Hundreds attended a Protestant church service Friday in Germany generated almost entirely by artificial intelligence, with a sermon presented by the AI chatbot ChatGPT.
The chatbot, which presented as a Black man with a beard above the altar of St. Paul’s Church in Fürth, Bavaria, told the packed congregation not to fear death, according to the Associated Press.
“Dear friends, it is an honor for me to stand here and preach to you as the first artificial intelligence at this year’s convention of Protestants in Germany,” the AI avatar said.
The service, which was attended by more than 300 people, lasted 40 minutes and featured prayers and music in addition to the sermon. University of Vienna theologian and philosopher Jonas Simmerlein, 29, used ChatGPT to craft the event, the AP reported.
“I conceived this service — but actually I rather accompanied it, because I would say about 98% comes from the machine,” Simmerlein told the AP.
The service was part of Deutscher Evangelischer Kirchentag, a popular biennial event that occurs in Nuremburg and nearby Fürth and attracts tens of thousands of Christians. Issues addressed at the event this year, which lasts Wednesday to Sunday, include climate change, the war in Ukraine and AI.
“Now is the time” is the theme of this year’s gathering, which Simmerlein noted was one of the phrases he gave ChatGPT when he asked the chatbot to write the sermon.
“I told the artificial intelligence ‘We are at the church congress, you are a preacher … what would a church service look like?’” said Simmerlein, who also requested the chatbot implement psalms, prayers and a concluding blessing in the sermon.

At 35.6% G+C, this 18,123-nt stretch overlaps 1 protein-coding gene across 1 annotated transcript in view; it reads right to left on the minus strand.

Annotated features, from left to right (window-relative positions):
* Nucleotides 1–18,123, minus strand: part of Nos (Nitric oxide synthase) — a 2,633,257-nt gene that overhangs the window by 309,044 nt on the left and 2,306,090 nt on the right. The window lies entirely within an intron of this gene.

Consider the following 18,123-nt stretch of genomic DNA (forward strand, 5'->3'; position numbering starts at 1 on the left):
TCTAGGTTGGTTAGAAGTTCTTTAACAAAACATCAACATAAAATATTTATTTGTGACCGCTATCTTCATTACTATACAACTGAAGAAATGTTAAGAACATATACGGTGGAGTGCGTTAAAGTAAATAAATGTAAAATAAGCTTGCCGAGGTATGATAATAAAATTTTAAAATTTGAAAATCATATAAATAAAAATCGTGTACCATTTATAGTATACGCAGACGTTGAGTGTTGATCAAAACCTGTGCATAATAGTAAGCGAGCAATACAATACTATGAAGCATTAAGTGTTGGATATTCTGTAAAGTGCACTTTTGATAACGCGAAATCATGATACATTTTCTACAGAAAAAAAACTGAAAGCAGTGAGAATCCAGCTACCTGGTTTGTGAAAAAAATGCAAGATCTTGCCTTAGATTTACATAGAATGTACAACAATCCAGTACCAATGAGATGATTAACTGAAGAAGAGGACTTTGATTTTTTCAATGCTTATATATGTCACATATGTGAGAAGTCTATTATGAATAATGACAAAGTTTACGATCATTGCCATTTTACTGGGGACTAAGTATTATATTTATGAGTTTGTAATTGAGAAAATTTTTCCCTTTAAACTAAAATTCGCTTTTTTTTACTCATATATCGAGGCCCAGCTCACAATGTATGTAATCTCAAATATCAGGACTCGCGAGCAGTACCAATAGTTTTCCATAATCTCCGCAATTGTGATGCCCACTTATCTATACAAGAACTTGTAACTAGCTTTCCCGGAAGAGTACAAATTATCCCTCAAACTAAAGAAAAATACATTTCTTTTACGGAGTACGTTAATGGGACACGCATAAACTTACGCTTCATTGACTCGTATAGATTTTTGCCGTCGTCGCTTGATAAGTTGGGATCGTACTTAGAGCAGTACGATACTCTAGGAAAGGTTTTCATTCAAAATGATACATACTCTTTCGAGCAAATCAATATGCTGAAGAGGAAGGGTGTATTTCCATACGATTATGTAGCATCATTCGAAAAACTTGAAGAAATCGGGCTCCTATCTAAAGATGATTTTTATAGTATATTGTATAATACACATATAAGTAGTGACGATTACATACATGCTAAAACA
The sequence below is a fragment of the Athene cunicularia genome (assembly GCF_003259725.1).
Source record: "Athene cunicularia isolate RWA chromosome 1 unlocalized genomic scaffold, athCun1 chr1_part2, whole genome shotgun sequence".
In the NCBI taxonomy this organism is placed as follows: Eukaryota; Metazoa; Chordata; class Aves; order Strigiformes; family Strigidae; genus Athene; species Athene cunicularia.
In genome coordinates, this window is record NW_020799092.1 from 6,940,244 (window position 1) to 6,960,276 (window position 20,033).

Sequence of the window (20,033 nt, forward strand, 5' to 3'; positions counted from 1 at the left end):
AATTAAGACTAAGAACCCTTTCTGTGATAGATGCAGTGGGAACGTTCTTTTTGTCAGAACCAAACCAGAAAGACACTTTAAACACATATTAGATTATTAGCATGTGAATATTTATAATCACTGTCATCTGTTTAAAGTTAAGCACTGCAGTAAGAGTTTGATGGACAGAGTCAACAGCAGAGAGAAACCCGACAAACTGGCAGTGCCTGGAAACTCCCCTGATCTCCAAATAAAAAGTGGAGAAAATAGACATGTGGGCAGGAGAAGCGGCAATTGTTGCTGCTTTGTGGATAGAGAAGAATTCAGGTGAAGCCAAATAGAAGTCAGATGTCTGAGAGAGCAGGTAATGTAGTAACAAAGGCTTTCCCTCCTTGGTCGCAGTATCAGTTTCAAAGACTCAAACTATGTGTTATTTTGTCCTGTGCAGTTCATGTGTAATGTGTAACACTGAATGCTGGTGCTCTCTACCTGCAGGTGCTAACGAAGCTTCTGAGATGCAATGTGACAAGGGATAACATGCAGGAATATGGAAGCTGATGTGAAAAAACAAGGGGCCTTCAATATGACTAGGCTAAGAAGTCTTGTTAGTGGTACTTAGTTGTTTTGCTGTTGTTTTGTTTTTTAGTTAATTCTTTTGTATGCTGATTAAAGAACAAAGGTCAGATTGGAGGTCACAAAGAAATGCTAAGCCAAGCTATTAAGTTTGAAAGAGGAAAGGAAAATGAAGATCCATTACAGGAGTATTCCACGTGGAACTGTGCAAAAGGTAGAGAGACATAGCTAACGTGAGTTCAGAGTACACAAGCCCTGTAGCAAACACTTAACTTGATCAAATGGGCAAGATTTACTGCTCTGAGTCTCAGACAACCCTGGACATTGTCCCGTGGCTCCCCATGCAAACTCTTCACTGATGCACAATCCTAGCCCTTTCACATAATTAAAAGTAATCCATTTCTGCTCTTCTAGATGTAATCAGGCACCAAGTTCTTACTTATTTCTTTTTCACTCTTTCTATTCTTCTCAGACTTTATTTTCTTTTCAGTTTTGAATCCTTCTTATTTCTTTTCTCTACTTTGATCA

Simmerlein said ChatGPT ended up providing “a pretty solid church service.”
The chatbot’s sermon reportedly focused on leaving the past behind, paying attention to the present, not being afraid of death and maintaining faith in Jesus Christ.
Four different AI avatars took turns leading the service and reportedly drew laughter at times for their monotonous, deadpan delivery.
“There was no heart and no soul,” Heiderose Schmidt, 54, told the AP of the service. “The avatars showed no emotions at all, had no body language and were talking so fast and monotonously that it was very hard for me to concentrate on what they said.”
“But maybe it is different for the younger generation who grew up with all of this,” she added.
Simmerlein noted that no human interaction was able to take place between the chatbot and the congregation.
“The pastor is in the congregation, she lives with them, she buries the people, she knows them from the beginning,” Simmerlein said. “Artificial intelligence cannot do that. It does not know the congregation.”
The Associated Press contributed to this report.